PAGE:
Neuro Ophthalmologists at Prabha Eye Clinic treat patients who have reduced vision, blind spot owing to disorders of the optic nerve and its connections to the brain leading to subnormal vision or field loss. Many conditions which can be life threatening can be diagnosed by eye examination by neuro ophthalmologist.
Neuro Ophthalmology Specialists:
- Dr. Krishna R Murthy
- Dr. Geethanjali CJ
- Dr. Ajinkya V Deshmukh
They also evaluate and treat any condition in which there may be a brain abnormality causing a disturbance of vision, misalignment of the eyes, or abnormal eye movements.
Our specialists also provide evaluation of focal dystonia, blepharospasm and hemi facial spasm, as well as botulinum toxin treatments for these conditions.
Optic neuritis is an inflammation of the optic nerve. The optic nerve allows you to see by carrying images from your retina to your brain. The optic nerve resembles that of electrical wires or nerve fibers. Each wire carries a part of the visual information to the brain. If some or all of the nerve fibers become inflamed and do not function properly, vision becomes blurred. With optic neuritis, the optic nerve becomes swollen and the nerve fibers do not work properly. Vision can range from near normal to very poor depending on the number of inflamed nerve fibers.
- Blurred vision in one or both eyes (especially after exercising or taking a hot bath).
- Dim vision (as if the lights were turned down).
- Abnormal color vision (dull and faded colors).
- Pain behind the eye, particularly when moving the eyes.
The symptoms described above may not necessarily mean that you have optic neuritis. However, if you experience one or more of these symptoms, contact your eye doctor for a complete exam.
Optic neuritis usually occurs suddenly. If you experience any of the symptoms listed above, call your ophthalmologist. By looking in the back of your eye with an instrument called the ophthalmoscope, ophthalmologist can see any optic nerve swelling. Optic neuritis may be confused with other causes of poor vision. Other tests such as color vision, side vision, and the reaction of the pupil to light may be performed. Ultrasound or magnetic scanning or visual brainwave recordings may be needed.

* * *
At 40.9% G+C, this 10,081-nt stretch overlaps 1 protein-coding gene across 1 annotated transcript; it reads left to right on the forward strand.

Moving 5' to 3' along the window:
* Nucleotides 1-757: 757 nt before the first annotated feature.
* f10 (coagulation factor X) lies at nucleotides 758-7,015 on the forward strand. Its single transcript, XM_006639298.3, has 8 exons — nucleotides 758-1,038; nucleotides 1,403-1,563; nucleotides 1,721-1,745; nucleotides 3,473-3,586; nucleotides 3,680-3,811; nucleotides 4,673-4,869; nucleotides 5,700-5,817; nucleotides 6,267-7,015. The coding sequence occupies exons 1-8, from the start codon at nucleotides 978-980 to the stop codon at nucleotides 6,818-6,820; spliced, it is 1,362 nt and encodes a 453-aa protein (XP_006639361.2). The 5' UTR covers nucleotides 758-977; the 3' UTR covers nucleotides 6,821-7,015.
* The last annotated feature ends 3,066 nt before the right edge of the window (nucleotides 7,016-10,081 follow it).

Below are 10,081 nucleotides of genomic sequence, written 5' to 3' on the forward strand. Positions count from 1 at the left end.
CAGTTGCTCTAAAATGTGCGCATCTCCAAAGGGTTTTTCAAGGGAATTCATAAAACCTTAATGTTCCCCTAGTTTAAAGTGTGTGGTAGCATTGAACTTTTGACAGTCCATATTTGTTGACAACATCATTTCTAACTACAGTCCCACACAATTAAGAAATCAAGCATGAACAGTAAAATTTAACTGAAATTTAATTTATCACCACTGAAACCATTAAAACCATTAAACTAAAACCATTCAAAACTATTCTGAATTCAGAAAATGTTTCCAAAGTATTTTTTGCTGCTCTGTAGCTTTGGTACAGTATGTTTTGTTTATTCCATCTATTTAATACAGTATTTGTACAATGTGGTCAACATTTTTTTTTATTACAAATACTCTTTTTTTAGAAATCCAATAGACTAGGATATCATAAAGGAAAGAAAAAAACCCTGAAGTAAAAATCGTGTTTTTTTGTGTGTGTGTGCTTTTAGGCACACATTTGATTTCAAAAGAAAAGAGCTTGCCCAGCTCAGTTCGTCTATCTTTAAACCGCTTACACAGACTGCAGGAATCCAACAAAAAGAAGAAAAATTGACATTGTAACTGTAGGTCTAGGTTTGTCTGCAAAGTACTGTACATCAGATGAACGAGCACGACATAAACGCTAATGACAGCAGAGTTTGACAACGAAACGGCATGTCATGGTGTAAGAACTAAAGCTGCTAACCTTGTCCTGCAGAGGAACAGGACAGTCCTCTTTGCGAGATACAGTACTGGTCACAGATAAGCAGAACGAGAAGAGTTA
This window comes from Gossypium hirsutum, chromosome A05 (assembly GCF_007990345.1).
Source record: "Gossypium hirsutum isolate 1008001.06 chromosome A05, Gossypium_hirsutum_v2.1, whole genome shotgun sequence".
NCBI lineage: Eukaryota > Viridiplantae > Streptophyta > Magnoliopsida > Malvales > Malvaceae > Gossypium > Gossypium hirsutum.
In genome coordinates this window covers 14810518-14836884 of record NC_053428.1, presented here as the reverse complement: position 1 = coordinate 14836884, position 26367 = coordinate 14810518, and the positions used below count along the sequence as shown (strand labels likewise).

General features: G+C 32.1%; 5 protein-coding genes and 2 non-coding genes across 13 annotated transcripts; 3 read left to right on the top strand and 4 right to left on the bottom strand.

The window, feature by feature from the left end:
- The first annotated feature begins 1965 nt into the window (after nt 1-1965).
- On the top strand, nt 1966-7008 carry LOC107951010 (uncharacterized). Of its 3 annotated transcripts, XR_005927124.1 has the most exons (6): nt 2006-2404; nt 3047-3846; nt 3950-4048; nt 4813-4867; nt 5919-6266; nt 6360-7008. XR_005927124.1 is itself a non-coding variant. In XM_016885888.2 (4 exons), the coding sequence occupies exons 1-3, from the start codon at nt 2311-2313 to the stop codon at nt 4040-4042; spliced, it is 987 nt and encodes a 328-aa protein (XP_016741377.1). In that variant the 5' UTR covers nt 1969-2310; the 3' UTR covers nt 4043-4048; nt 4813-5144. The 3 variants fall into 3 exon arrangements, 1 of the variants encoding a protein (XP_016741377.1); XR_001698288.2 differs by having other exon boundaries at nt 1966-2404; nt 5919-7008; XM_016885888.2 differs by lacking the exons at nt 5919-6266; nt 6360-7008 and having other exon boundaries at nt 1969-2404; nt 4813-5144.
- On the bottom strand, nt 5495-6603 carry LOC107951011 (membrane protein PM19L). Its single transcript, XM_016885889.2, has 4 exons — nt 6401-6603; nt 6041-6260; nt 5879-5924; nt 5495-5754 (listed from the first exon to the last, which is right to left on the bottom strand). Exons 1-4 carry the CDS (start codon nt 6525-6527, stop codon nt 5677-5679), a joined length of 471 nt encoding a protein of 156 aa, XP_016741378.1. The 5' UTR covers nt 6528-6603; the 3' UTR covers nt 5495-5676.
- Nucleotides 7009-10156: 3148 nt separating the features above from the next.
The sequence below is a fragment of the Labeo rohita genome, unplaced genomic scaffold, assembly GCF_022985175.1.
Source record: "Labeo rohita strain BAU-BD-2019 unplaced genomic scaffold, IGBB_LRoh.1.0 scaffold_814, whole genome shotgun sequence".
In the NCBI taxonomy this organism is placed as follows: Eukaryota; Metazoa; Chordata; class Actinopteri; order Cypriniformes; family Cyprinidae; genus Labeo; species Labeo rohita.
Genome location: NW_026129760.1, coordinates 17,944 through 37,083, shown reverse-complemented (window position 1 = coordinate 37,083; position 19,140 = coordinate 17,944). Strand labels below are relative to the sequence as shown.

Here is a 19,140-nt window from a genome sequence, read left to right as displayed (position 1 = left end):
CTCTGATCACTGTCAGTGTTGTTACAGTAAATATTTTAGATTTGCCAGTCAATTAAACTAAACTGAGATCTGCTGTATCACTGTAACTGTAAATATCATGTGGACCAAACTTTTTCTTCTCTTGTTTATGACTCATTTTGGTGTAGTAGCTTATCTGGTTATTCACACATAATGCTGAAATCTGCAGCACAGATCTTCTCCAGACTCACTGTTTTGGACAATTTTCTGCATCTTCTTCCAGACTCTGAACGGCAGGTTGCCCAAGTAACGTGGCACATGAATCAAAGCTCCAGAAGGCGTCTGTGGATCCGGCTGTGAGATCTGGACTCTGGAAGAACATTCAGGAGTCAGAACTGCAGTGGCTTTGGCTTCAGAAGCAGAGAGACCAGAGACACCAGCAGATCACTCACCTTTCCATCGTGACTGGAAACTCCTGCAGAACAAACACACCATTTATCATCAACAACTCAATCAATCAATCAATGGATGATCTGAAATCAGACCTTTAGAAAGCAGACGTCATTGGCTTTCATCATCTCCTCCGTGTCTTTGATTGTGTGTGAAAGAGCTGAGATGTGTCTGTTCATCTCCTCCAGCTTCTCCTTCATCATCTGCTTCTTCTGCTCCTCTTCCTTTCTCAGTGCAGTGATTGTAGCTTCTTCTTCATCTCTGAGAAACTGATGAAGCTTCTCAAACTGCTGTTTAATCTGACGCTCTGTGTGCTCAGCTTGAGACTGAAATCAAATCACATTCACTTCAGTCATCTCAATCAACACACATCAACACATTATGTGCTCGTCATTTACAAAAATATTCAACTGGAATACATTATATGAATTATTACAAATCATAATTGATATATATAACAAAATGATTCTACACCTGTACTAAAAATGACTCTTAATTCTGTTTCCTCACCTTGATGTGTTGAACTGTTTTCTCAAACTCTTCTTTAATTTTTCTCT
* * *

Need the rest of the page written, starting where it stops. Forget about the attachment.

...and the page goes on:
Optic Atrophy means the loss of some or most of the nerve fibers in the optic nerve. (Resulting in severe visual loss). Many diseases and disorders can lead to optic atrophy or damage to one or both optic nerves. Optic atrophy can occur in people where the optic nerve or nerves did not develop properly. It may also result from inflammation of the optic nerve or from glaucoma when the pressure inside the eye remains too high. In unusual cases, poisons, vitamin deficiencies, or tumors may be responsible. Most commonly, optic atrophy simply occurs without a known or proven cause.
- Blurred vision.
- Abnormal side vision.
- Abnormal color vision.
- Poor constriction of the pupil in light
- Decreased brightness in one eye relative to the other.
The symptoms described above may not necessarily mean that you have optic neuritis / optic neuropathy. However, if you experience one or more of these symptoms, contact your eye doctor for a complete exam.
The optic nerve enters the back of the eye where it appears as a small disc, which your ophthalmologist can examine by looking through the pupil of your eye with a special instrument called an ophthalmoscope. If optic atrophy is present, this small disc will appear pale or white, indicating loss of nerve fibers. If you show some of the symptoms listed above, your ophthalmologist may decide to perform additional tests. Unfortunately, there is no effective treatment for optic atrophy. Once the nerve fibers in the optic nerve are lost they never heal or grow back. Therefore, the best defence is an early diagnosis because if the cause can be found and corrected, further damage can be prevented.
Cranial nerve Palsies
Cranial nerve palsies of ophthalmic importance present most commonly with double vision when both eyes are open, drooping of eyelids, unable to close the eyelids completely and blurring of vision. A thorough clinical assessment followed by a neuroimaging would be necessary to localise the site and cause of lesion. The double vision may be treated with patching, frosted glasses and or Botox injection. A neurologist or a neurosurgeon referral will be necessary for further management in certain cases.
Migraine and other types of headache: Our neuro-ophthalmologists are trained in diagnosing and treating various types of headaches in children and in adults. A detailed history is taken and appropriate investigations are advised to know the root cause for headache and is treated in association with neurologists.